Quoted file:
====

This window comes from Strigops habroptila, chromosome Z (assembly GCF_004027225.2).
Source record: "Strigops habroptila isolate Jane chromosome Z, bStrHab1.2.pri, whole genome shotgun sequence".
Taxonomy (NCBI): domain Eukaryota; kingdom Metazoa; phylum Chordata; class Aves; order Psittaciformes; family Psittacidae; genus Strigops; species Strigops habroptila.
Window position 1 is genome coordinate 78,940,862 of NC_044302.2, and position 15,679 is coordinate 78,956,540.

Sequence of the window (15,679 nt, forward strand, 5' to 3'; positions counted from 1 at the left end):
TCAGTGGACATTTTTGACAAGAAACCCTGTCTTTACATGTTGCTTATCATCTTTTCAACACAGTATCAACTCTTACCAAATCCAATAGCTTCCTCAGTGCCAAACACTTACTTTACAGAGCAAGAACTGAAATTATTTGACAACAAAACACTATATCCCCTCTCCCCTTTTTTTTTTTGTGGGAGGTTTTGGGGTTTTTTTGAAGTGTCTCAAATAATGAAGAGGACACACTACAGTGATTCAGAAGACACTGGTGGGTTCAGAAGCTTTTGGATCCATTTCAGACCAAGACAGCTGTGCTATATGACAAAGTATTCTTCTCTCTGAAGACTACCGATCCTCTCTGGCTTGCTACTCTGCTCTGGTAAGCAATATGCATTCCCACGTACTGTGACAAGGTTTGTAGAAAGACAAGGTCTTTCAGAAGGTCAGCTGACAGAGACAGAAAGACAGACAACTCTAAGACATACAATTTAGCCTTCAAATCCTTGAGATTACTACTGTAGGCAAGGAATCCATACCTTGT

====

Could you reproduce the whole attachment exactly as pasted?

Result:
This window comes from Strigops habroptila, chromosome Z (assembly GCF_004027225.2).
Source record: "Strigops habroptila isolate Jane chromosome Z, bStrHab1.2.pri, whole genome shotgun sequence".
Taxonomy (NCBI): domain Eukaryota; kingdom Metazoa; phylum Chordata; class Aves; order Psittaciformes; family Psittacidae; genus Strigops; species Strigops habroptila.
Window position 1 is genome coordinate 78,940,862 of NC_044302.2, and position 15,679 is coordinate 78,956,540.

Sequence of the window (15,679 nt, forward strand, 5' to 3'; positions counted from 1 at the left end):
TCAGTGGACATTTTTGACAAGAAACCCTGTCTTTACATGTTGCTTATCATCTTTTCAACACAGTATCAACTCTTACCAAATCCAATAGCTTCCTCAGTGCCAAACACTTACTTTACAGAGCAAGAACTGAAATTATTTGACAACAAAACACTATATCCCCTCTCCCCTTTTTTTTTTTGTGGGAGGTTTTGGGGTTTTTTTGAAGTGTCTCAAATAATGAAGAGGACACACTACAGTGATTCAGAAGACACTGGTGGGTTCAGAAGCTTTTGGATCCATTTCAGACCAAGACAGCTGTGCTATATGACAAAGTATTCTTCTCTCTGAAGACTACCGATCCTCTCTGGCTTGCTACTCTGCTCTGGTAAGCAATATGCATTCCCACGTACTGTGACAAGGTTTGTAGAAAGACAAGGTCTTTCAGAAGGTCAGCTGACAGAGACAGAAAGACAGACAACTCTAAGACATACAATTTAGCCTTCAAATCCTTGAGATTACTACTGTAGGCAAGGAATCCATACCTTGT